University of Michigan
"For his pivotal experiments that implemented quantum logic using trapped atomic ions, and for his fundamental studies of coherence and decoherence in entangled quantum systems."
Dr. Monroe received his SB from the Massachusetts Institute of Technology in 1987 and his Ph.D. from the University of Colorado in 1992. His doctoral research under Dr. Carl Wieman was on trapping and cooling of neutral atoms, using an approach that eventually led to the first observation of Bose-Einstein condensation in a vapor. He switched to ions in 1992, as a postdoctoral fellow at the NIST-Boulder Ion Storage Group under Dr. David Wineland, and in 1995 became a staff scientist in the same group. He is currently an Associate Professor at the University of Michigan, Ann Arbor.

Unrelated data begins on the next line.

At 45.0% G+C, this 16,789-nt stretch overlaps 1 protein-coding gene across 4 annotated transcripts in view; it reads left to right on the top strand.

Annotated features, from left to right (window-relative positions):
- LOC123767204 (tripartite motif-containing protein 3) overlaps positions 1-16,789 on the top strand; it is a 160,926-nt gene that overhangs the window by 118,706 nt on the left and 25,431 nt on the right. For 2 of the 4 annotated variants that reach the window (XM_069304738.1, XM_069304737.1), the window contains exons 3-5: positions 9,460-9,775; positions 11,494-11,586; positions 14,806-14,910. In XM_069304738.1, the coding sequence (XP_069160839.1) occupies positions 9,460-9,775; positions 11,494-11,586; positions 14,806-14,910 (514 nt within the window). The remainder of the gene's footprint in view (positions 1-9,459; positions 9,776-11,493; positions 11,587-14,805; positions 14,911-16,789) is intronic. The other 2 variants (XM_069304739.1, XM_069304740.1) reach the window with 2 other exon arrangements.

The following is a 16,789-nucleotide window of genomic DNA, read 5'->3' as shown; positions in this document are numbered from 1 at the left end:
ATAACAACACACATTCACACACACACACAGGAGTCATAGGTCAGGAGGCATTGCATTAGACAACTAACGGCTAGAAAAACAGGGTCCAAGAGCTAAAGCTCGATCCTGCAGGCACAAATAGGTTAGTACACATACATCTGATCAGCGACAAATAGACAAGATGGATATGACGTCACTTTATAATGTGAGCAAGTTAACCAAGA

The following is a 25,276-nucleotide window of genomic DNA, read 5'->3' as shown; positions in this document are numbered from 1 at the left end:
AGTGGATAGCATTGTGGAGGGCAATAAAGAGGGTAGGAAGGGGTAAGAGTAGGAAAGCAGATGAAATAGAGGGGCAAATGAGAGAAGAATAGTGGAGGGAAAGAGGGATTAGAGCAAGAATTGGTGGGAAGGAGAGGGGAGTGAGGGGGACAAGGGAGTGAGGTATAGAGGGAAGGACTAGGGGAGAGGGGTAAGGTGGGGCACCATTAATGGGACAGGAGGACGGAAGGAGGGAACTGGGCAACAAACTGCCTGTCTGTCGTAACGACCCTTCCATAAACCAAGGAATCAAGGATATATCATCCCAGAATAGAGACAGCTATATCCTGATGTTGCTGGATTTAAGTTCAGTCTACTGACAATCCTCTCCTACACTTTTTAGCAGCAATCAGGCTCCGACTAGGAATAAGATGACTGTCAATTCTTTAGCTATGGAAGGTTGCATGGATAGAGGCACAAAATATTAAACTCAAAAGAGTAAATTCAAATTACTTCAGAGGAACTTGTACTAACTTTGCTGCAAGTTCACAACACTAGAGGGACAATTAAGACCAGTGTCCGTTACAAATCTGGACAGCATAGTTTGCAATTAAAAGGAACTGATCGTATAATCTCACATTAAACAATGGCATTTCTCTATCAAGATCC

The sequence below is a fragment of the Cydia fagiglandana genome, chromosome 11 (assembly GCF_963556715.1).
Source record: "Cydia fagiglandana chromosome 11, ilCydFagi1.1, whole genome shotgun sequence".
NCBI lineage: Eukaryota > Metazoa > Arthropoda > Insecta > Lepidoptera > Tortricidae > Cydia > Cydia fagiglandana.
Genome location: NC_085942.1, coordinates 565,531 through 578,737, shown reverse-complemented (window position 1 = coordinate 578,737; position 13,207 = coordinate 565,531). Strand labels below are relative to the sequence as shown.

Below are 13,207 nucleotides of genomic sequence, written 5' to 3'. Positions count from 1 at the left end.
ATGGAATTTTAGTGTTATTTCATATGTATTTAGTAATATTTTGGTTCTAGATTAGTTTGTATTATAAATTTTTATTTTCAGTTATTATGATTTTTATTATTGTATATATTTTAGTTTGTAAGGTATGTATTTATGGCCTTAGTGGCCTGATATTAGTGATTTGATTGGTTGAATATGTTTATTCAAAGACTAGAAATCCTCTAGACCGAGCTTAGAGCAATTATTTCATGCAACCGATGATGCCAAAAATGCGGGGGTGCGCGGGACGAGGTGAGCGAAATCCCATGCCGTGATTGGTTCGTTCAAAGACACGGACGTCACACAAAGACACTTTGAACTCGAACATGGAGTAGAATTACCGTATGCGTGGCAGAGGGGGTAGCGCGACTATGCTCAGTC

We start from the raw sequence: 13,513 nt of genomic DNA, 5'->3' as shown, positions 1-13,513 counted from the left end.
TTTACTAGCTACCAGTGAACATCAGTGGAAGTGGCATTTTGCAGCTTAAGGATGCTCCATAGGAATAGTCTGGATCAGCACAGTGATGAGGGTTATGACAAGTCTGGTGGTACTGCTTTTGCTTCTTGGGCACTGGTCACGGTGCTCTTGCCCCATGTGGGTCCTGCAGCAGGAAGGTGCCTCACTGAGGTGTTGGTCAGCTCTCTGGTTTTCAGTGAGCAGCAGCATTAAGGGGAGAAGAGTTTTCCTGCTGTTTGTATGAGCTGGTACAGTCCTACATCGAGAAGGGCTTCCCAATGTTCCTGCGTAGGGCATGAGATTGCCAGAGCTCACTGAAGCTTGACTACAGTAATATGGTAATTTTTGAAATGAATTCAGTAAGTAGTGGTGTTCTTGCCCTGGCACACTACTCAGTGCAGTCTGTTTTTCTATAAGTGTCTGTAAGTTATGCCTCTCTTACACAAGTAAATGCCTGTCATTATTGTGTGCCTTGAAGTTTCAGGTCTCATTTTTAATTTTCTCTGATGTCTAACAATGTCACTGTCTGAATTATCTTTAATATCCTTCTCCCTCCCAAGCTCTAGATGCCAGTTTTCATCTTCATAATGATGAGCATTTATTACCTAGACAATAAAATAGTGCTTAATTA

Dr. Monroe's current research centers on experiments in quantum information science and quantum computing involving trapped atomic ions, including the development of quantum logic gates and large-scale quantum computers. His broader interests include the phenomenon of quantum superposition and entanglement, and how these concepts relate to quantum decoherence and the quantum/classical border.
Dr. Monroe received the International Quantum Communication award in 2000, the Presidential Early Career Award for Scientists and Engineers in 1997, and is a member of the APS